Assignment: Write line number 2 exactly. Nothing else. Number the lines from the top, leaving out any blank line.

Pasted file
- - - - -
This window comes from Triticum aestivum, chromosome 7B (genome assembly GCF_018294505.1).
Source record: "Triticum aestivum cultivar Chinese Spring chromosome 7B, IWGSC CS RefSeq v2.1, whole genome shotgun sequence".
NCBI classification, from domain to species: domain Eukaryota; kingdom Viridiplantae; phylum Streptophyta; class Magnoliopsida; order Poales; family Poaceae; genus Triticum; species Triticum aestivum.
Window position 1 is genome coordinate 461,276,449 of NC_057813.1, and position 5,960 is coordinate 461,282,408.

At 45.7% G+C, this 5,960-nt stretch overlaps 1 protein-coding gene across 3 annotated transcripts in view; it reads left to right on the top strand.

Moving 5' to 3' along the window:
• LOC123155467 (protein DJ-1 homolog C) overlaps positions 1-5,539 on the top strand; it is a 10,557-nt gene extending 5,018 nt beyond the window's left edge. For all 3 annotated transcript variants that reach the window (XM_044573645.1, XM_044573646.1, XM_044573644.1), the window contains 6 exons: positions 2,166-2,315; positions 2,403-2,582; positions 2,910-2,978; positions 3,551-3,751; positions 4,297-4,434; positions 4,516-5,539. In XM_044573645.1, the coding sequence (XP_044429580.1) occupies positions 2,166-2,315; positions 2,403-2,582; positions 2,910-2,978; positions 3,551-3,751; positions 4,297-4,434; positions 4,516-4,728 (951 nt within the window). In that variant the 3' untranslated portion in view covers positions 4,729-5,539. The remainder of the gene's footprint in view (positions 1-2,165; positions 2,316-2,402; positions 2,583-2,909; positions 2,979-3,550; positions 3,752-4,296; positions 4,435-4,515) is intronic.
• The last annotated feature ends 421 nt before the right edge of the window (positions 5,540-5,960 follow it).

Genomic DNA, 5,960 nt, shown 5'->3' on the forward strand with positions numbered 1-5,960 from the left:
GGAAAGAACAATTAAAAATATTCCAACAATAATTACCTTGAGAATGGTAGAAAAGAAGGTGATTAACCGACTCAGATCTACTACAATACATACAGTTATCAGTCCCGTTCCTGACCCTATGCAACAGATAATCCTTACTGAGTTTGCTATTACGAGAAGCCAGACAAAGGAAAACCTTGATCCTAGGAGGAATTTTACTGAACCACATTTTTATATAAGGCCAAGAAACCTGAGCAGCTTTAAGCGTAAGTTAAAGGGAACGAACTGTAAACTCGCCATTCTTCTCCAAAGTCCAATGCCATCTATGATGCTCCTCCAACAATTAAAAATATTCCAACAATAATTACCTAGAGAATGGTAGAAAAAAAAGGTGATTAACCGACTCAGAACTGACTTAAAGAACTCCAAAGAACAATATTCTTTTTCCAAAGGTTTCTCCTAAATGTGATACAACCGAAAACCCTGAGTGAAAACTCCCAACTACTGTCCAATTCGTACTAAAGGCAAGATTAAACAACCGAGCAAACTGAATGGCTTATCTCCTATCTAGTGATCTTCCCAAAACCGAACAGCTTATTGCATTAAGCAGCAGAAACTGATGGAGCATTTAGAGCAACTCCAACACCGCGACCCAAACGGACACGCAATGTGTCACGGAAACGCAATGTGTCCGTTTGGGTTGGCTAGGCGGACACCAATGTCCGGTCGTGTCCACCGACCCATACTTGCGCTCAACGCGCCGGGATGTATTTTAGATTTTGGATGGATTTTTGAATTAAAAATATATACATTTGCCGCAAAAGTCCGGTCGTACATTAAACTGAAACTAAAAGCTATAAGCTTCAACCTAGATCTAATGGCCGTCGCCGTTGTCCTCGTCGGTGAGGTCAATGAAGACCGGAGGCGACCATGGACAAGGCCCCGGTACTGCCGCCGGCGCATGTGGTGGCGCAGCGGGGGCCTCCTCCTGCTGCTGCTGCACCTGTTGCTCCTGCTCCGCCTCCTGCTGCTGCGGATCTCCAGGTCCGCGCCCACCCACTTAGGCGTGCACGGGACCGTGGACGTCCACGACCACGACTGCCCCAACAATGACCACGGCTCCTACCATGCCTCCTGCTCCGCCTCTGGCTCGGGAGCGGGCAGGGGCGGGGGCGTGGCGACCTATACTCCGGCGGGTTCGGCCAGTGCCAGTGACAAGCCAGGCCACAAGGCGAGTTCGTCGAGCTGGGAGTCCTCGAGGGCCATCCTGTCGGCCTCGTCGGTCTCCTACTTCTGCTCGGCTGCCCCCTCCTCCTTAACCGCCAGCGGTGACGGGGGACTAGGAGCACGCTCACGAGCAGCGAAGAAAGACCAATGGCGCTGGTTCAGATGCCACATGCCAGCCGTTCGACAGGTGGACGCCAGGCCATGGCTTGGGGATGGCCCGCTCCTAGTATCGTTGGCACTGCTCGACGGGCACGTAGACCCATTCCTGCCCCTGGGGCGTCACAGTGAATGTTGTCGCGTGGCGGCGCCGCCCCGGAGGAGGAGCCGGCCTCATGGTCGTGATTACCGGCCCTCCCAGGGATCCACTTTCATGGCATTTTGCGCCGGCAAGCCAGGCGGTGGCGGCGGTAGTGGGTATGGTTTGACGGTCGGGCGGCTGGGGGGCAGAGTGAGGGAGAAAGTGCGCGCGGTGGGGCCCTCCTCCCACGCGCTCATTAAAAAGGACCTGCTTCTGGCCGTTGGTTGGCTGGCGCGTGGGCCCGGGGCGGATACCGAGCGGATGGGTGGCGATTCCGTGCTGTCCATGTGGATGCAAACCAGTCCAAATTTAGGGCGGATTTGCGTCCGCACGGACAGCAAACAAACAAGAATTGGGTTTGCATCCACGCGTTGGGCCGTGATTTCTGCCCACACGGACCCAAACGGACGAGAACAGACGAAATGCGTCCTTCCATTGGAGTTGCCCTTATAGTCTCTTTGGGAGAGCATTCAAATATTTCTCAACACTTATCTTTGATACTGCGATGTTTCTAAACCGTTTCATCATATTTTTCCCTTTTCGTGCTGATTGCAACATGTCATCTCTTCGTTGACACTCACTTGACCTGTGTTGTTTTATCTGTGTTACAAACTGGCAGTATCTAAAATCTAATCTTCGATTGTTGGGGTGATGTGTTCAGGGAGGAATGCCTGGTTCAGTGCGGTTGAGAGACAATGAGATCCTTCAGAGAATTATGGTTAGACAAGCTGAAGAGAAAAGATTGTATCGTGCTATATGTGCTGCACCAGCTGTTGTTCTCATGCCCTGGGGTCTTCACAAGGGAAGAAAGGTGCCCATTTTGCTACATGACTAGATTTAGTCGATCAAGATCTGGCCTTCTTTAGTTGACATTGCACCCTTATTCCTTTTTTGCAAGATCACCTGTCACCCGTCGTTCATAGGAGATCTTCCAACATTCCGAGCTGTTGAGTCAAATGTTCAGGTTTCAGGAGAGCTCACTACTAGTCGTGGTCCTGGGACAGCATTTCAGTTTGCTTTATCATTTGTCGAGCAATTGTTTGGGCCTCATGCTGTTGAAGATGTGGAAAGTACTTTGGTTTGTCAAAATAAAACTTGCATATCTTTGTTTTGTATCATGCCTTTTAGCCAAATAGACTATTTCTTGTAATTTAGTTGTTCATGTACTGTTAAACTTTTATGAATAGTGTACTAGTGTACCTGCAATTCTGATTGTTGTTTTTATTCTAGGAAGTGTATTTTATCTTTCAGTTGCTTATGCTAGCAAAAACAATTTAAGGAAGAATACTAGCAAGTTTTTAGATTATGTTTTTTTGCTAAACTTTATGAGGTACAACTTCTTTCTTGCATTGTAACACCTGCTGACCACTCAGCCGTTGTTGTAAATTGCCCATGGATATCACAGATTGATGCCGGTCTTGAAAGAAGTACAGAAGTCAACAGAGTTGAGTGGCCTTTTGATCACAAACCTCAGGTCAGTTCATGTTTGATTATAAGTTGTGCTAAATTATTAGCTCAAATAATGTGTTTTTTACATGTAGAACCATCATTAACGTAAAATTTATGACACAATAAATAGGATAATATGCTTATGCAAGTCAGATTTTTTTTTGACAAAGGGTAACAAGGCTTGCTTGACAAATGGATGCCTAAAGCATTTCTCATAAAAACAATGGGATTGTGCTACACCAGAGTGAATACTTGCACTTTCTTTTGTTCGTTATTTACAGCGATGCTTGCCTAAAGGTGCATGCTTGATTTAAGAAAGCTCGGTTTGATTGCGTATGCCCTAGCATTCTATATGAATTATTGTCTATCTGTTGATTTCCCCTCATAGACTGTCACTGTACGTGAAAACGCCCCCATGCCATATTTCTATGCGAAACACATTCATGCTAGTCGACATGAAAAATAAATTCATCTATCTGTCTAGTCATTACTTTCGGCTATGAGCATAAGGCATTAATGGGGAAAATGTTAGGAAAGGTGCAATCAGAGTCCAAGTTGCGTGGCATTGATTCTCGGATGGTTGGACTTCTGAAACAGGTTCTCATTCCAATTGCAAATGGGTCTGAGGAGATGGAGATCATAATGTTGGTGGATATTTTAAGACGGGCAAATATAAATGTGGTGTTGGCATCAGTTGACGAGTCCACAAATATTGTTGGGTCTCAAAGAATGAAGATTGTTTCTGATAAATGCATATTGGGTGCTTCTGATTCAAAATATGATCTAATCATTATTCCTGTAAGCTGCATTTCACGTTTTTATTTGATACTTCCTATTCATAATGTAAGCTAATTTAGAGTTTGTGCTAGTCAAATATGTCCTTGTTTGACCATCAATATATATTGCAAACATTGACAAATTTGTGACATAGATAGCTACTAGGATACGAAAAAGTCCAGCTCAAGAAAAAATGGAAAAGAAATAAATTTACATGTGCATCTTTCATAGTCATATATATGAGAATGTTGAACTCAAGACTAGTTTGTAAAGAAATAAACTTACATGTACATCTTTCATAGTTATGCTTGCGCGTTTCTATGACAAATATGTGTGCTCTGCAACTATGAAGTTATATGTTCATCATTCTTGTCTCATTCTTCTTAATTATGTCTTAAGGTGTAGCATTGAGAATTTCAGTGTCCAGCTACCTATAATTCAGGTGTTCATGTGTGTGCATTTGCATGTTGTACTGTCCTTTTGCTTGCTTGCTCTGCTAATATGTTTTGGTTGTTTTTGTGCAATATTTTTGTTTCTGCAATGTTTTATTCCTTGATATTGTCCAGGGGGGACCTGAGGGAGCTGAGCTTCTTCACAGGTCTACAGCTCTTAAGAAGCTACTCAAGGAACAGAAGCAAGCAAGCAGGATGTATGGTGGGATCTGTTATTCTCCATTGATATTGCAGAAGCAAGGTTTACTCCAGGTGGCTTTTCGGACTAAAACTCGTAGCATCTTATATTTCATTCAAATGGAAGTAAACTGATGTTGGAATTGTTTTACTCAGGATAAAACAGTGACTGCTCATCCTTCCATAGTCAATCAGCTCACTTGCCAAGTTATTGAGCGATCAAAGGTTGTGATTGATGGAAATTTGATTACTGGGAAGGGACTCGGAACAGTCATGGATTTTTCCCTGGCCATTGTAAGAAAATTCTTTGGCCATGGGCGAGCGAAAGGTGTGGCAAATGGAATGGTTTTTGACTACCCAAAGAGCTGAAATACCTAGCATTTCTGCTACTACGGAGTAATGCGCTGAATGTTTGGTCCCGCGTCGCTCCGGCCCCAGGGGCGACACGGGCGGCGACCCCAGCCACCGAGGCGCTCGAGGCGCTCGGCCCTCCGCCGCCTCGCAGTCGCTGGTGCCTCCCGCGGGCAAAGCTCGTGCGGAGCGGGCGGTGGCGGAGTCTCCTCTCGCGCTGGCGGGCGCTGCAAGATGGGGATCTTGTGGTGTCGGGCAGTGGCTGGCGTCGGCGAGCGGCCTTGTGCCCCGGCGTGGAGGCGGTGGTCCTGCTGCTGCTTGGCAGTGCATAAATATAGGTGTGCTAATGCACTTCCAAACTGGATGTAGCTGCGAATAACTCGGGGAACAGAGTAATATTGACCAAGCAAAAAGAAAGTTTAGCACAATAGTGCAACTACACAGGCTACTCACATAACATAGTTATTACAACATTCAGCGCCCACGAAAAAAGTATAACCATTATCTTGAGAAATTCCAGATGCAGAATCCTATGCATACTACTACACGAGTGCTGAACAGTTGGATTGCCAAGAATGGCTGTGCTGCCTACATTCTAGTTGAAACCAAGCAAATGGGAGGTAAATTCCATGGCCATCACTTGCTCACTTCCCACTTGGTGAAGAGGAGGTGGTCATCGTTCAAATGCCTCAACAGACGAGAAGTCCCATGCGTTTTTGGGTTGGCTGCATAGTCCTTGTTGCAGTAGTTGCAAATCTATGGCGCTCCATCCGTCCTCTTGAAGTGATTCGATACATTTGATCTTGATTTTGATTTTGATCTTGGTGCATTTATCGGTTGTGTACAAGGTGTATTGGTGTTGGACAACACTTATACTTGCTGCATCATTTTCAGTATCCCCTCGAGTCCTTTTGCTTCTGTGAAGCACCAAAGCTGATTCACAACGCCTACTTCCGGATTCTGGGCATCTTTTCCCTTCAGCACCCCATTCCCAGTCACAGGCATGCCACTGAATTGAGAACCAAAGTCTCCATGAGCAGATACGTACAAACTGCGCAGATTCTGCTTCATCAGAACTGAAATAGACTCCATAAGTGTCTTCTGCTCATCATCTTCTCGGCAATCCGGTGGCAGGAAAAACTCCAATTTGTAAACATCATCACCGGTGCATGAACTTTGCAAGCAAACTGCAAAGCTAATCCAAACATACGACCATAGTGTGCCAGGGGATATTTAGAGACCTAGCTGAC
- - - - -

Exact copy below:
Source record: "Triticum aestivum cultivar Chinese Spring chromosome 7B, IWGSC CS RefSeq v2.1, whole genome shotgun sequence".